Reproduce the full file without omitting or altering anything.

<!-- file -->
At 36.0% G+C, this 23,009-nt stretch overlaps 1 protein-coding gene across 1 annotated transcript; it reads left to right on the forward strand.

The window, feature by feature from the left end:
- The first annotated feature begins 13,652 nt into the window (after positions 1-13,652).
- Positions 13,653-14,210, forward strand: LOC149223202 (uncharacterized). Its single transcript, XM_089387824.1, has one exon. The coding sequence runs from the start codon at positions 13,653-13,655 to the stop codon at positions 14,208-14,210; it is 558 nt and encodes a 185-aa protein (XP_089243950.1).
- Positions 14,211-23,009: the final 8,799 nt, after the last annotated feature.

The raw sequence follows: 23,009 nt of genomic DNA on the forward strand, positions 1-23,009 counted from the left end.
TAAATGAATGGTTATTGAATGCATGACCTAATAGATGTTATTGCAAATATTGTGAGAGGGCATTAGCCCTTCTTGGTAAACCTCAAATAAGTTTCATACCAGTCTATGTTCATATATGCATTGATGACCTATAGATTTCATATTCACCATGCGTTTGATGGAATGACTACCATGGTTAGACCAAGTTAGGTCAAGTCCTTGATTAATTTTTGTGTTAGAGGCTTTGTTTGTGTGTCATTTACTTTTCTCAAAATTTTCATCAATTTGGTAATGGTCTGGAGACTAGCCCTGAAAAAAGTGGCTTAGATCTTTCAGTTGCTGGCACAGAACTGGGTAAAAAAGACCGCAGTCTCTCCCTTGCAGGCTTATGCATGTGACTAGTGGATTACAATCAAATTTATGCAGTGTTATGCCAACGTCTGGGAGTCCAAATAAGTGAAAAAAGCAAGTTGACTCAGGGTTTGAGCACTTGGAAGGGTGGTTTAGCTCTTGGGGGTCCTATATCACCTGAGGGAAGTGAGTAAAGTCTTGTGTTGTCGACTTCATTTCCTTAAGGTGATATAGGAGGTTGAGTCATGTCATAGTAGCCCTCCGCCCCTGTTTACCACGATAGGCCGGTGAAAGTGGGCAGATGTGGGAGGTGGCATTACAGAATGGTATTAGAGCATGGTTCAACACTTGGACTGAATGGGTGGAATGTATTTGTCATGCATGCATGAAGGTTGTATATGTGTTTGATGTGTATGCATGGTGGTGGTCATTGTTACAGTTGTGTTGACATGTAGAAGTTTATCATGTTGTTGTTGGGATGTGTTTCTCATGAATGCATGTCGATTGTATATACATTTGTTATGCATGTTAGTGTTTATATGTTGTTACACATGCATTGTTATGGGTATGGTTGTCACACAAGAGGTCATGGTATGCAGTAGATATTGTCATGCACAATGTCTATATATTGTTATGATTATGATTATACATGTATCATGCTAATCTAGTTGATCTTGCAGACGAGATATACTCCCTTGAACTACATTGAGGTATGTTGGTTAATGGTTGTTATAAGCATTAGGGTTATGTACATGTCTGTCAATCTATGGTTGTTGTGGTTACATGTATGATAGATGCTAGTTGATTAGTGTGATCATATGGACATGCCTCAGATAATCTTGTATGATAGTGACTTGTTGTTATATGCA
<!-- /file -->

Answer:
At 36.0% G+C, this 23,009-nt stretch overlaps 1 protein-coding gene across 1 annotated transcript; it reads left to right on the forward strand.

The window, feature by feature from the left end:
- The first annotated feature begins 13,652 nt into the window (after positions 1-13,652).
- Positions 13,653-14,210, forward strand: LOC149223202 (uncharacterized). Its single transcript, XM_089387824.1, has one exon. The coding sequence runs from the start codon at positions 13,653-13,655 to the stop codon at positions 14,208-14,210; it is 558 nt and encodes a 185-aa protein (XP_089243950.1).
- Positions 14,211-23,009: the final 8,799 nt, after the last annotated feature.

The raw sequence follows: 23,009 nt of genomic DNA on the forward strand, positions 1-23,009 counted from the left end.
TAAATGAATGGTTATTGAATGCATGACCTAATAGATGTTATTGCAAATATTGTGAGAGGGCATTAGCCCTTCTTGGTAAACCTCAAATAAGTTTCATACCAGTCTATGTTCATATATGCATTGATGACCTATAGATTTCATATTCACCATGCGTTTGATGGAATGACTACCATGGTTAGACCAAGTTAGGTCAAGTCCTTGATTAATTTTTGTGTTAGAGGCTTTGTTTGTGTGTCATTTACTTTTCTCAAAATTTTCATCAATTTGGTAATGGTCTGGAGACTAGCCCTGAAAAAAGTGGCTTAGATCTTTCAGTTGCTGGCACAGAACTGGGTAAAAAAGACCGCAGTCTCTCCCTTGCAGGCTTATGCATGTGACTAGTGGATTACAATCAAATTTATGCAGTGTTATGCCAACGTCTGGGAGTCCAAATAAGTGAAAAAAGCAAGTTGACTCAGGGTTTGAGCACTTGGAAGGGTGGTTTAGCTCTTGGGGGTCCTATATCACCTGAGGGAAGTGAGTAAAGTCTTGTGTTGTCGACTTCATTTCCTTAAGGTGATATAGGAGGTTGAGTCATGTCATAGTAGCCCTCCGCCCCTGTTTACCACGATAGGCCGGTGAAAGTGGGCAGATGTGGGAGGTGGCATTACAGAATGGTATTAGAGCATGGTTCAACACTTGGACTGAATGGGTGGAATGTATTTGTCATGCATGCATGAAGGTTGTATATGTGTTTGATGTGTATGCATGGTGGTGGTCATTGTTACAGTTGTGTTGACATGTAGAAGTTTATCATGTTGTTGTTGGGATGTGTTTCTCATGAATGCATGTCGATTGTATATACATTTGTTATGCATGTTAGTGTTTATATGTTGTTACACATGCATTGTTATGGGTATGGTTGTCACACAAGAGGTCATGGTATGCAGTAGATATTGTCATGCACAATGTCTATATATTGTTATGATTATGATTATACATGTATCATGCTAATCTAGTTGATCTTGCAGACGAGATATACTCCCTTGAACTACATTGAGGTATGTTGGTTAATGGTTGTTATAAGCATTAGGGTTATGTACATGTCTGTCAATCTATGGTTGTTGTGGTTACATGTATGATAGATGCTAGTTGATTAGTGTGATCATATGGACATGCCTCAGATAATCTTGTATGATAGTGACTTGTTGTTATATGCA